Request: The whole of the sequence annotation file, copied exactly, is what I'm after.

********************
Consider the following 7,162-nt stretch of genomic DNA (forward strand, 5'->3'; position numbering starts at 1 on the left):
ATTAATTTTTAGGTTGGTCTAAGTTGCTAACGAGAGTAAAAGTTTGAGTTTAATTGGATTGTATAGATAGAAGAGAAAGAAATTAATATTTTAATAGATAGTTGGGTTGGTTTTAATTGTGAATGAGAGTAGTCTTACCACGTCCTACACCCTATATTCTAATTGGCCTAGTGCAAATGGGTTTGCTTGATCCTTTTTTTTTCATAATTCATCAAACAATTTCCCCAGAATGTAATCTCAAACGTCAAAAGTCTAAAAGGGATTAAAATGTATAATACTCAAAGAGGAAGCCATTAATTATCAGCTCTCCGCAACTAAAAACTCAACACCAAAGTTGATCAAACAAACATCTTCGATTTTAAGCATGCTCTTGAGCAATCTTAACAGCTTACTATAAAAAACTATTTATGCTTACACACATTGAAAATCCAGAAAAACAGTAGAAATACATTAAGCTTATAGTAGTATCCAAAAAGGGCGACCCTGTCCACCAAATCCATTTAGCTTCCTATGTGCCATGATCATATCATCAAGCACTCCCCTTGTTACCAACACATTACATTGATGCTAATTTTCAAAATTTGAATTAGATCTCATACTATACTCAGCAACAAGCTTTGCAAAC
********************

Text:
Consider the following 7,162-nt stretch of genomic DNA (forward strand, 5'->3'; position numbering starts at 1 on the left):
ATTAATTTTTAGGTTGGTCTAAGTTGCTAACGAGAGTAAAAGTTTGAGTTTAATTGGATTGTATAGATAGAAGAGAAAGAAATTAATATTTTAATAGATAGTTGGGTTGGTTTTAATTGTGAATGAGAGTAGTCTTACCACGTCCTACACCCTATATTCTAATTGGCCTAGTGCAAATGGGTTTGCTTGATCCTTTTTTTTTCATAATTCATCAAACAATTTCCCCAGAATGTAATCTCAAACGTCAAAAGTCTAAAAGGGATTAAAATGTATAATACTCAAAGAGGAAGCCATTAATTATCAGCTCTCCGCAACTAAAAACTCAACACCAAAGTTGATCAAACAAACATCTTCGATTTTAAGCATGCTCTTGAGCAATCTTAACAGCTTACTATAAAAAACTATTTATGCTTACACACATTGAAAATCCAGAAAAACAGTAGAAATACATTAAGCTTATAGTAGTATCCAAAAAGGGCGACCCTGTCCACCAAATCCATTTAGCTTCCTATGTGCCATGATCATATCATCAAGCACTCCCCTTGTTACCAACACATTACATTGATGCTAATTTTCAAAATTTGAATTAGATCTCATACTATACTCAGCAACAAGCTTTGCAAAC